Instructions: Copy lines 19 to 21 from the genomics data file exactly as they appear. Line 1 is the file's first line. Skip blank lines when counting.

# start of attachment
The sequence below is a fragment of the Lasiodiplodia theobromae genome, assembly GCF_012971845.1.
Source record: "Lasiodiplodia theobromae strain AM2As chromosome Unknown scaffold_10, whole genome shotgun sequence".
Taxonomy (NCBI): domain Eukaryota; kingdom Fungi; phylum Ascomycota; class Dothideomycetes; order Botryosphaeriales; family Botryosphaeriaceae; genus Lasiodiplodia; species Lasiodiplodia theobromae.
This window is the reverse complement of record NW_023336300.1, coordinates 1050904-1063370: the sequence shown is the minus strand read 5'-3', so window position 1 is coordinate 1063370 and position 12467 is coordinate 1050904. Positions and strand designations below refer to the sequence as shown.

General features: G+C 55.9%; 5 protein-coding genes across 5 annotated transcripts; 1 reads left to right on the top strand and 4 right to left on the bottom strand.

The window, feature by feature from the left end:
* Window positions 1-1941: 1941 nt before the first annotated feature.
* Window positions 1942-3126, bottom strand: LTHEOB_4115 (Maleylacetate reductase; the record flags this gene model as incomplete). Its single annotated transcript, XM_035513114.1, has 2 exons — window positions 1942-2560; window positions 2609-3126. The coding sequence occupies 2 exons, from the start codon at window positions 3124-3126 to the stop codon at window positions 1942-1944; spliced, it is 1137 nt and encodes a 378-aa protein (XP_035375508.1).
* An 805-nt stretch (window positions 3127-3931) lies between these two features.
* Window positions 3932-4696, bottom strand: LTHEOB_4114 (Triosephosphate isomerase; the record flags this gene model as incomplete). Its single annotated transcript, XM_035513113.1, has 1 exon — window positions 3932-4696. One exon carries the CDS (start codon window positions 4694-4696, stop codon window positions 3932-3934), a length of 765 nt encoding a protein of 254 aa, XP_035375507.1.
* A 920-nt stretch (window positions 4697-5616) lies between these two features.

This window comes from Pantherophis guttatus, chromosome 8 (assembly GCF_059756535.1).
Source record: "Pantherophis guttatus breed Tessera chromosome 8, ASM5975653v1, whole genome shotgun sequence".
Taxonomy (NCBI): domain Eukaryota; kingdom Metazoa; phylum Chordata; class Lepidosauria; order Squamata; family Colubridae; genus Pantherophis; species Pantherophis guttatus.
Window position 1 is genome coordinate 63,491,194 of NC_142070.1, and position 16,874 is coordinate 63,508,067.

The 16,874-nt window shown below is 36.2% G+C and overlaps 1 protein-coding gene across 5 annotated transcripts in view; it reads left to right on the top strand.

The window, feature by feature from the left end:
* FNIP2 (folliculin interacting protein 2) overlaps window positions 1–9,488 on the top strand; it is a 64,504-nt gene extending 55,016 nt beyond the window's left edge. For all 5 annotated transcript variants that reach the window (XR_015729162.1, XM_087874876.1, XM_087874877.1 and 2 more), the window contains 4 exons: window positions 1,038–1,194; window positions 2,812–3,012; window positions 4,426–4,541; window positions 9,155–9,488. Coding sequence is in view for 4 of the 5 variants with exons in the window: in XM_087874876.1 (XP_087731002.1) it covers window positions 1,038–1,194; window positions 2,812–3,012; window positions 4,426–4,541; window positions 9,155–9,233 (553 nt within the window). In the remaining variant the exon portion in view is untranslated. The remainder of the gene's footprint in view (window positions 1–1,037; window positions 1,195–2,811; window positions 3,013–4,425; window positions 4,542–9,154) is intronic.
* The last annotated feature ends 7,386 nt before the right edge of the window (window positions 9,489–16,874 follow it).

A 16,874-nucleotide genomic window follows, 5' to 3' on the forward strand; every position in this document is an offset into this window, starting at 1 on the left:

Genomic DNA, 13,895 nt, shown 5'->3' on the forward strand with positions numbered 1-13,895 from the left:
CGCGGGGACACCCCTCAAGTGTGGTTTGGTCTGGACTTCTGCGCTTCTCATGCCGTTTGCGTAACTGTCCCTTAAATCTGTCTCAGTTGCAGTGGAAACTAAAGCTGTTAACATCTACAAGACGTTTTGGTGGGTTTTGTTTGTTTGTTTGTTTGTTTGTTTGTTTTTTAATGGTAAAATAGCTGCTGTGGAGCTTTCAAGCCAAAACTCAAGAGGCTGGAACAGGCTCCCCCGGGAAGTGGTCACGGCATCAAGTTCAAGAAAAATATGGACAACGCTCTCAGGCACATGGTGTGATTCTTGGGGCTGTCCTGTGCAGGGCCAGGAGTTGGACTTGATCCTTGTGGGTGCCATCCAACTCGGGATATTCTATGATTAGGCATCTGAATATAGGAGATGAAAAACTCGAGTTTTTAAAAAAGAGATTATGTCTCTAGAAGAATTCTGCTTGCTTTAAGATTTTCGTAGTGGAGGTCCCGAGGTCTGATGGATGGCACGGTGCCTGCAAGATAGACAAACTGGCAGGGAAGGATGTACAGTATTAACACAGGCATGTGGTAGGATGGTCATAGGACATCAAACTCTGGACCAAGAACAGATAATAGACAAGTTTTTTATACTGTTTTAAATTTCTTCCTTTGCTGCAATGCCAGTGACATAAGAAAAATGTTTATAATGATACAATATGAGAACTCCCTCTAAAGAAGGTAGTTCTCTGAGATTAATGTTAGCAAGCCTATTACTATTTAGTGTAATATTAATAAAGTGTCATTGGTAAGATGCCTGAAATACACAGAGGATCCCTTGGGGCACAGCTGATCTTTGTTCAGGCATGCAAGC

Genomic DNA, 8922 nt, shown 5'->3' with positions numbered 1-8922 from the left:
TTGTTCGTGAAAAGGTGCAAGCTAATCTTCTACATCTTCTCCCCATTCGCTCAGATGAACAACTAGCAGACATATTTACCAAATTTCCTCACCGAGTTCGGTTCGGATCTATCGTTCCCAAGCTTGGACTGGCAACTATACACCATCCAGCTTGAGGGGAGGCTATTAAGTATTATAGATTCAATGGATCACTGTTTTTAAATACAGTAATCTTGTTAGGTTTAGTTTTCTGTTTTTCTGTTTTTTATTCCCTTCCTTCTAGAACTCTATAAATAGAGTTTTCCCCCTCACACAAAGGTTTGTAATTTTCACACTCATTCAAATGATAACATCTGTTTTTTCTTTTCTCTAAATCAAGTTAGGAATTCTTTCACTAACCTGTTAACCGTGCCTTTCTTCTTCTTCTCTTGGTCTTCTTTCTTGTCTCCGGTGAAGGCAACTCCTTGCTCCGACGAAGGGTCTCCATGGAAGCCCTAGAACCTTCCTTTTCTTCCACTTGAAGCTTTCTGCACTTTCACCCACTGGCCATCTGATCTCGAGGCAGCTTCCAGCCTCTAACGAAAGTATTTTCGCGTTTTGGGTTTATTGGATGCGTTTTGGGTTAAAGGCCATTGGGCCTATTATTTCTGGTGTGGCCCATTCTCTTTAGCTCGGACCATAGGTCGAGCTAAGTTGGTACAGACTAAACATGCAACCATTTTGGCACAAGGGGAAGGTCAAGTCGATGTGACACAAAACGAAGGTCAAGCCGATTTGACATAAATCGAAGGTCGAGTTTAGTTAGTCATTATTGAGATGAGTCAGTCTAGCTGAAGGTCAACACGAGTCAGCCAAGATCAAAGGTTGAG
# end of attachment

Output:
* The last annotated feature ends 7,386 nt before the right edge of the window (window positions 9,489–16,874 follow it).

A 16,874-nucleotide genomic window follows, 5' to 3' on the forward strand; every position in this document is an offset into this window, starting at 1 on the left:

Genomic DNA, 13,895 nt, shown 5'->3' on the forward strand with positions numbered 1-13,895 from the left: